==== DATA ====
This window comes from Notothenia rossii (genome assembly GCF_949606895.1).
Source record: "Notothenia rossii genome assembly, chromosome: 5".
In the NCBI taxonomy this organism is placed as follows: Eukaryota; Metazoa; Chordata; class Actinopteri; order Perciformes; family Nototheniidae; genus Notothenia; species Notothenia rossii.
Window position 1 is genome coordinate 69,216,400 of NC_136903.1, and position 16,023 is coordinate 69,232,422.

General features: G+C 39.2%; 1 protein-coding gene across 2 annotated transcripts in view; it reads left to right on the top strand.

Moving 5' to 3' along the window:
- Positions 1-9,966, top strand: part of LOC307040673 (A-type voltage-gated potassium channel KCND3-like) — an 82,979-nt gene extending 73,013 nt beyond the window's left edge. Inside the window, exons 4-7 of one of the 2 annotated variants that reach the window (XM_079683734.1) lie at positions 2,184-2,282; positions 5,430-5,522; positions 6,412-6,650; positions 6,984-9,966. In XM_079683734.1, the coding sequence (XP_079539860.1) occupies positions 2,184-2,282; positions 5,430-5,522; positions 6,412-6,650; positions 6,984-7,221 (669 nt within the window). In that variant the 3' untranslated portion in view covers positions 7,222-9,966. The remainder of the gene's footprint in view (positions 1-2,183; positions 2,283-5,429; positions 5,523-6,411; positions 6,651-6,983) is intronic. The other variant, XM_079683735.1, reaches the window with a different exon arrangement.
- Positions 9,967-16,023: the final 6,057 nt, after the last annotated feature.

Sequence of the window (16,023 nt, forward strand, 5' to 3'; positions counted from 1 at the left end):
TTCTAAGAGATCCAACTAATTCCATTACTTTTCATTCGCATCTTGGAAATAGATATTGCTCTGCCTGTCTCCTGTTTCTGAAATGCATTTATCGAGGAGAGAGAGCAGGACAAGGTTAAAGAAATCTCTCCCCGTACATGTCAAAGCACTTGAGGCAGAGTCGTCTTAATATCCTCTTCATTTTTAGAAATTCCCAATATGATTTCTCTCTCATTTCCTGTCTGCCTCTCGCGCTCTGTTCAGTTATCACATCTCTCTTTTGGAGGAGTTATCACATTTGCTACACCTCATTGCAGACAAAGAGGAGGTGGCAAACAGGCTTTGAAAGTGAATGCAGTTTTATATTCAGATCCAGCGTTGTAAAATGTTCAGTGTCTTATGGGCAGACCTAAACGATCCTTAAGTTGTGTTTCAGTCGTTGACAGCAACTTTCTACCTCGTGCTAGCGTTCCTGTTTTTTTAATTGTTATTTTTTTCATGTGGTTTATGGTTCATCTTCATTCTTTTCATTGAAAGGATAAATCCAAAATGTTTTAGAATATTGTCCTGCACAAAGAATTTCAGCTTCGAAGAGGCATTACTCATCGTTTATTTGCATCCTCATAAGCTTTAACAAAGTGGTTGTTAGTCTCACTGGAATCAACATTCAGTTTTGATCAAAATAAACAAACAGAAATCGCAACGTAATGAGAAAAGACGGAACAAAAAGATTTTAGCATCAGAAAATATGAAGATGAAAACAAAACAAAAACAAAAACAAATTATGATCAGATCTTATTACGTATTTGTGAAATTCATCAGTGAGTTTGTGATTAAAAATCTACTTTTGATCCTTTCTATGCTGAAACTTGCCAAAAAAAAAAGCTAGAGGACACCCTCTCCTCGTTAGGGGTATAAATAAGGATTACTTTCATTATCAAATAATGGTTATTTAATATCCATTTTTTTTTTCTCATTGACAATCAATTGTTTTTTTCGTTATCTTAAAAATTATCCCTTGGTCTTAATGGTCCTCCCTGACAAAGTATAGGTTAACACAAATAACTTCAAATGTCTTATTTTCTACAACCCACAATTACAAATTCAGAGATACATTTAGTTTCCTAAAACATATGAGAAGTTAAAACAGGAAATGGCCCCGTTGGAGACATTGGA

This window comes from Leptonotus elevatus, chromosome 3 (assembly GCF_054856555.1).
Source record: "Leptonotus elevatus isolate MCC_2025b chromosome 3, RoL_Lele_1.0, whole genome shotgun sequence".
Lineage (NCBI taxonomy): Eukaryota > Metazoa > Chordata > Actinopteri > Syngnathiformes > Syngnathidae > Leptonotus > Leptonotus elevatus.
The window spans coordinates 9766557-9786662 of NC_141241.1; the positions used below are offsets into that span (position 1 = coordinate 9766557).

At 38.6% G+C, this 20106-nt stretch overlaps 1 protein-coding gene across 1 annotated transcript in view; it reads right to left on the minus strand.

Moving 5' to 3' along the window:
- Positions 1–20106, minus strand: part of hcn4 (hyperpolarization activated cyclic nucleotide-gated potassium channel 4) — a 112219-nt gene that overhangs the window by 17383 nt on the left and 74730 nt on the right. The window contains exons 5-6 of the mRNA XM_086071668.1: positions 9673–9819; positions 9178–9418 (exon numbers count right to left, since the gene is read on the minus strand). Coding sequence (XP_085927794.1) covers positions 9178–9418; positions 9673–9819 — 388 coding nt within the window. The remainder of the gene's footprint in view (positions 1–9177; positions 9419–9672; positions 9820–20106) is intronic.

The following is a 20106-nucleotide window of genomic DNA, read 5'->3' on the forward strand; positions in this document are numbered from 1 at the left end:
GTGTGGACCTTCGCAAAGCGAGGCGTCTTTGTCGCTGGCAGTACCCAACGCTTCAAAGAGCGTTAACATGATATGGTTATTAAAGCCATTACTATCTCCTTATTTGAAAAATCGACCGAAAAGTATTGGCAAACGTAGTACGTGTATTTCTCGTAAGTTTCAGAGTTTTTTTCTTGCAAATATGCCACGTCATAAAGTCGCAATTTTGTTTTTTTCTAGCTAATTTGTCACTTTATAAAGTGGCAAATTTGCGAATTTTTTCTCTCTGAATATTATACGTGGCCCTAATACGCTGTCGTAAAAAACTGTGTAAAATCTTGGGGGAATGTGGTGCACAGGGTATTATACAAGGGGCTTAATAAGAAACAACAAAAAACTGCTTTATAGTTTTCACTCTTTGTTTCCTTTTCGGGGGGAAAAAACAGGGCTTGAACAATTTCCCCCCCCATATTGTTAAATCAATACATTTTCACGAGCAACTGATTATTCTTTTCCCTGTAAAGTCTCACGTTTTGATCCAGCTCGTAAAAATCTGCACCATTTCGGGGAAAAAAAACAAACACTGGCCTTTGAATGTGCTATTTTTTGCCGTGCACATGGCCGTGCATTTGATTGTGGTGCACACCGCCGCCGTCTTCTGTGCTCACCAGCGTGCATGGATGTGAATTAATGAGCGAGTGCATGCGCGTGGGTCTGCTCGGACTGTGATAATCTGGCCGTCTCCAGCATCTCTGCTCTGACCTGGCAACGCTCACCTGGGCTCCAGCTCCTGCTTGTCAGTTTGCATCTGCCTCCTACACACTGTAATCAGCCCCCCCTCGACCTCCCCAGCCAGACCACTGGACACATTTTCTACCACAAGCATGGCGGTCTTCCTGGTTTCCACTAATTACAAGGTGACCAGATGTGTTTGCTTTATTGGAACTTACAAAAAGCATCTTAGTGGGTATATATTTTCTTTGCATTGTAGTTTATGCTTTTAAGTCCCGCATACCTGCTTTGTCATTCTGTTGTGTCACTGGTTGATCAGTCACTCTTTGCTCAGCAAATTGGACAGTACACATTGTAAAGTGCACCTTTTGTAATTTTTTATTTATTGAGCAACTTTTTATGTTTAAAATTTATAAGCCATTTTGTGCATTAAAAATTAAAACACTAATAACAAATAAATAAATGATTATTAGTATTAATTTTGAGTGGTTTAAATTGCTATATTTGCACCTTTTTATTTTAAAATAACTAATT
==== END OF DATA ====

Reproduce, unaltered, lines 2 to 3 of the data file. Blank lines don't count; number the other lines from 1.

Source record: "Notothenia rossii genome assembly, chromosome: 5".
In the NCBI taxonomy this organism is placed as follows: Eukaryota; Metazoa; Chordata; class Actinopteri; order Perciformes; family Nototheniidae; genus Notothenia; species Notothenia rossii.